The bridge to smart technology


The St. Anthony Falls Bridge in Minneapolis that collapsed during rush hour into the Mississippi River on Aug. 1, 2007, has been rebuilt using sensors and other electronics that constantly monitor the concrete for any weaknesses or structural damage. As Business Week notes, the St. Anthony Falls Bridge is "one of the smartest' bridges in the U.S." Engineers not only used technology in the planning, design, and construction to rebuild ahead of schedule, but added sensors that track maintenance needs, monitor weather conditions and automatically trigger an anti-icing system to prevent the roadway from freezing over.

"The technology is about speed, it's about quality, and it's about efficiency," said Jon Chiglo, the civil engineer who managed the $234 million project for the Minnesota Transportation Dept.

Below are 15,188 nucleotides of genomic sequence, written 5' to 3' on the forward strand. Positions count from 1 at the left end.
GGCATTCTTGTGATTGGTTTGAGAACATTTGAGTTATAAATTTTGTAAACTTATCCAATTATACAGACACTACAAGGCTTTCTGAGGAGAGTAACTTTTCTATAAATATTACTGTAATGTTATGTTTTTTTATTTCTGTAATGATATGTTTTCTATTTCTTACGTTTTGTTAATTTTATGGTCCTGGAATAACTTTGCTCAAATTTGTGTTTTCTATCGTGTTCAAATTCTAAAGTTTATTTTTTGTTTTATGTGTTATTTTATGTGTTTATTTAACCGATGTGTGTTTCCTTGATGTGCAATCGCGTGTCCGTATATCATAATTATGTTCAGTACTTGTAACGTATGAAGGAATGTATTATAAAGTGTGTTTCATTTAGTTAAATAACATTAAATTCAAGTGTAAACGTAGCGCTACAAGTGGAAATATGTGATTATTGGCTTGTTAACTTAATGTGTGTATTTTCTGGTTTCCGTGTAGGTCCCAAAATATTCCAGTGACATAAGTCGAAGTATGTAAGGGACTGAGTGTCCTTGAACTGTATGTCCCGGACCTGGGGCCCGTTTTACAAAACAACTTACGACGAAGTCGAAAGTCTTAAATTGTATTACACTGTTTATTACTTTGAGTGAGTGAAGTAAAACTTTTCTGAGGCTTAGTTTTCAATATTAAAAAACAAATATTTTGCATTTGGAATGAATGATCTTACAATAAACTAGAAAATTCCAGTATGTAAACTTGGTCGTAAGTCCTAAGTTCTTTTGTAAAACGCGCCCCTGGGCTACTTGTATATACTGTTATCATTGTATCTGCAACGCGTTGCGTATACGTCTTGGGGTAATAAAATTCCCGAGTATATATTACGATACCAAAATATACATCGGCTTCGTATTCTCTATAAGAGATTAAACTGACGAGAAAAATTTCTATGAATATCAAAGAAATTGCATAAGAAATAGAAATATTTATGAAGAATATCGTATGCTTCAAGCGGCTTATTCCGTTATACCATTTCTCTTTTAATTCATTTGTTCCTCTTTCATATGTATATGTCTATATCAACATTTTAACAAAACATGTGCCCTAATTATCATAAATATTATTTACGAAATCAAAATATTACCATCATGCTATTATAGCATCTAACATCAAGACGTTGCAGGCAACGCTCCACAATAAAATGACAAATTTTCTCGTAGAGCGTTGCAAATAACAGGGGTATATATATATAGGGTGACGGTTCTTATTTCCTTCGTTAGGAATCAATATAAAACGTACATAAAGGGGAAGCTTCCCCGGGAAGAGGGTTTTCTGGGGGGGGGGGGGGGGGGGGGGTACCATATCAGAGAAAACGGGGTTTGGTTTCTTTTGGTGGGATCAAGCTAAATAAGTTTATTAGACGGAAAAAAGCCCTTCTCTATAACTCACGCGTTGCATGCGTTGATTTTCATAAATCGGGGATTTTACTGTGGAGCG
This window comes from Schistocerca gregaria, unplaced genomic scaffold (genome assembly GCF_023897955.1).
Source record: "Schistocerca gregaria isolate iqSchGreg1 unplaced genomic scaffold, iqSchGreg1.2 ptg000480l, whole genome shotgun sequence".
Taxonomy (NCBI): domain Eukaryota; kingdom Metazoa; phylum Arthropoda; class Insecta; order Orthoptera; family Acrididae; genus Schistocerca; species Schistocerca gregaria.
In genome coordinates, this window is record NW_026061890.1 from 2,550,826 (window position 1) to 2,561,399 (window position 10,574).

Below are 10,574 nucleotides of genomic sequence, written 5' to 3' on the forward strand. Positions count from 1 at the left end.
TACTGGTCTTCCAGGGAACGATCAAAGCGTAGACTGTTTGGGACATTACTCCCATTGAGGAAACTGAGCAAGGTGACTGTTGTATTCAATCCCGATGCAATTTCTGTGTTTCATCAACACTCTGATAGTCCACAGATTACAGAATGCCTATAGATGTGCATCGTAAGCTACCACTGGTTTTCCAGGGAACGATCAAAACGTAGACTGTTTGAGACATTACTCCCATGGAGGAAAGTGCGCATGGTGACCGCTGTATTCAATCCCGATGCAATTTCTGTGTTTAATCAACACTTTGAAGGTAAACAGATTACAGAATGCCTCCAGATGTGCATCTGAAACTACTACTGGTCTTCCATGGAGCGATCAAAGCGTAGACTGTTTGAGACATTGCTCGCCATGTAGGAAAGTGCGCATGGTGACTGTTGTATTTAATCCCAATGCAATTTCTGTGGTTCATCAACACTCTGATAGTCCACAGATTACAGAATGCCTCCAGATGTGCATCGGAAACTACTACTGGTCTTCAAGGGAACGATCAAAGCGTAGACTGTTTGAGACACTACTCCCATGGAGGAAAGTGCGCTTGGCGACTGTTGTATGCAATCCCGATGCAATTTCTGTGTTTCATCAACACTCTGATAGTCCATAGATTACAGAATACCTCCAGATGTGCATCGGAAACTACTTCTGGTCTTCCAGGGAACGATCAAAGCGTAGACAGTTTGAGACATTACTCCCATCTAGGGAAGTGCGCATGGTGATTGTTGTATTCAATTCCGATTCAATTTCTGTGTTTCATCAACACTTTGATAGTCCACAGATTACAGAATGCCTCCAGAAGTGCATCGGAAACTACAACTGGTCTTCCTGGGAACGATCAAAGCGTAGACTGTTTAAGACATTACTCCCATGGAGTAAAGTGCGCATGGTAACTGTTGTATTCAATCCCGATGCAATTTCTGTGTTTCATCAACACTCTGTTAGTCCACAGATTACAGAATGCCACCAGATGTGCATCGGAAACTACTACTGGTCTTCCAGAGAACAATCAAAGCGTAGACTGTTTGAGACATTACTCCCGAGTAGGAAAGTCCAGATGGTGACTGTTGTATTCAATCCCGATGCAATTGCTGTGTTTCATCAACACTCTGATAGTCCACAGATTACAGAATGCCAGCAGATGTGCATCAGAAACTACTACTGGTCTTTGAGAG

During the next five years, the United States could spend more than $500 billion on infrastructure through the new stimulus package and a separate transportation bill that Congress will approve later in the year.

This will open the door for smart technologies to emerge to make it possible to build roads, bridges, mass transit systems, schools, hospitals and electric grids that are faster, better and more efficient. Technology companies such as IBM, Cisco Systems and Hewlett-Packard, may have a lot to gain from investments in smart infrastructure.

For more on smart technology:
- see this article

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